9 March, 2016
With Britain's population growing rapidly, the government is racing to meet ever-increasing demand for property. The most recent includes a promise to build 200,000 dwellings every year. As a result, new developments are popping up all over the place - a mix of immaculate housing estates and modern apartment blocks, all waiting for buyers to snap them up.
Despite this, research from the HomeOwners Alliance shows that just one-fifth of Brits would choose to buy a brand new home over something that's already been lived in, with almost half (47 per cent) showing a preference for older properties.
Buy a car and the argument for choosing new over old is a clear one. When it comes to property, though, things aren't so black and white - it's something you must consider carefully. With that in mind, let's take a look at the pros and cons of each.
The case for buying new
It's nice to have new things. The car argument is an easy one, because nothing beats that "new car feel" you so often hear about, but does the same thing exist in property? We think so.
It can be comforting to know you're the first family to live in your new home. For a start, you have the chance to make everything your own from day one - there are no strange customisations made by previous occupants that you have to put up with until you have the time and money to fix them. It's essentially a blank canvas.
More importantly, though, this should mean there'll be no unpleasant surprises when you move in - no heart-sinking water leak discoveries and no dodgy wiring uncovered when you eventually get round to redecorating. Speaking of fixing things, you'll find that long-term maintenance and upkeep costs are lower when buying new, as nothing has had a chance to deteriorate. New homes have also been manufactured to newer regulations, so should be stronger and more secure (though this may not always be the case, as is explained later).
With the costs of gas and electricity rising, energy efficiency is another selling point for new-builds. The government's increasing focus on environmental friendliness and sustainability means most housing has to meet certain efficiency standards before it can hit the market. This should result in lower bills for you, as well as a warmer, more comfortable living space.
- Easier to personalise
- Lower risk of problems
- Cheaper to maintain
- More energy efficient
Why you should consider buying old
While it can feel great to be in a brand new building that nobody has ever lived in before, many people will argue that modern houses and apartments lack the character and charm often found in their older alternatives.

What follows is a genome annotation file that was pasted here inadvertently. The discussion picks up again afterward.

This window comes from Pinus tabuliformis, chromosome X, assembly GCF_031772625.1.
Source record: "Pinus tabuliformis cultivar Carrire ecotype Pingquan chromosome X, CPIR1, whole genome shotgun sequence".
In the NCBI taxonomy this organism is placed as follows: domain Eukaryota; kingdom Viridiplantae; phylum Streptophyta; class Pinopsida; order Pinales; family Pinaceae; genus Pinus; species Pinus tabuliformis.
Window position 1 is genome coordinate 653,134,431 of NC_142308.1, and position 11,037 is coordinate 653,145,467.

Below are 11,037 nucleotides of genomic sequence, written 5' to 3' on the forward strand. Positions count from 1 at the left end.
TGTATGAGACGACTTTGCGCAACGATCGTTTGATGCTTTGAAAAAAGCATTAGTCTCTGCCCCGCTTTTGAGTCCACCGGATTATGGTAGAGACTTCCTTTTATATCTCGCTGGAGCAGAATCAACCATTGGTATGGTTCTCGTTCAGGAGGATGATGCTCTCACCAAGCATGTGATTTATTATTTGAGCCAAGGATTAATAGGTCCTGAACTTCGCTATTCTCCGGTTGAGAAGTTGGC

A home's appearance - inside and out - will tell a story of its history. It may contain features closely associated to a certain period of time, for example, or it might have a bit of a rustic look, having stood the test of time through many families' lives. Ultimately, though, the building should be unique, with its own little quirks. In contrast, you'll find that most new-builds look the same - simple, plain and completely neutral.
Size is another consideration, and it's something many of the HomeOwners Alliance's respondents picked up on. Forty-five per cent of those asked said that smaller rooms put them off of new-builds, and with older houses often around 20 per cent bigger, it's a no-brainer if you're looking to house a growing family.
It's also been suggested that, in the rush to meet demand, some developers are simply erecting homes as quickly and cheaply as possible. Despite the new regulations that older homes may not have had to adhere to, many believe that build quality in new homes is poor in comparison. The HomeOwners Alliance CEO and co-founder, Paula Higgins, said: "We need more new homes, but they have to be homes that people want to live in, not homes that are quick, easy and cheap for house builders to throw up."
As you might expect, older homes are, on average, cheaper than their brand new counterparts - up to 20 per cent cheaper if you believe some sources. You may, therefore, get more home for your money by looking at older properties; just be aware that you might have to carry out a little extra work on it in the long run, so be sure to factor this in.
Benefits round up
- More character and personality
- Larger rooms and gardens
- Possibly a better build quality
- Value for money
The decision is yours!
So with all that said, where do you stand? Both new-builds and older homes certainly have their benefits, but the final decision should be made carefully with your own needs in mind. If it's your first time buying, you may be able to get more for your money by going old. If you're determined to make the new place feel like yours quickly, the blank canvas of a new-build will offer more flexibility. Weigh up the pros and cons and see what suits you best!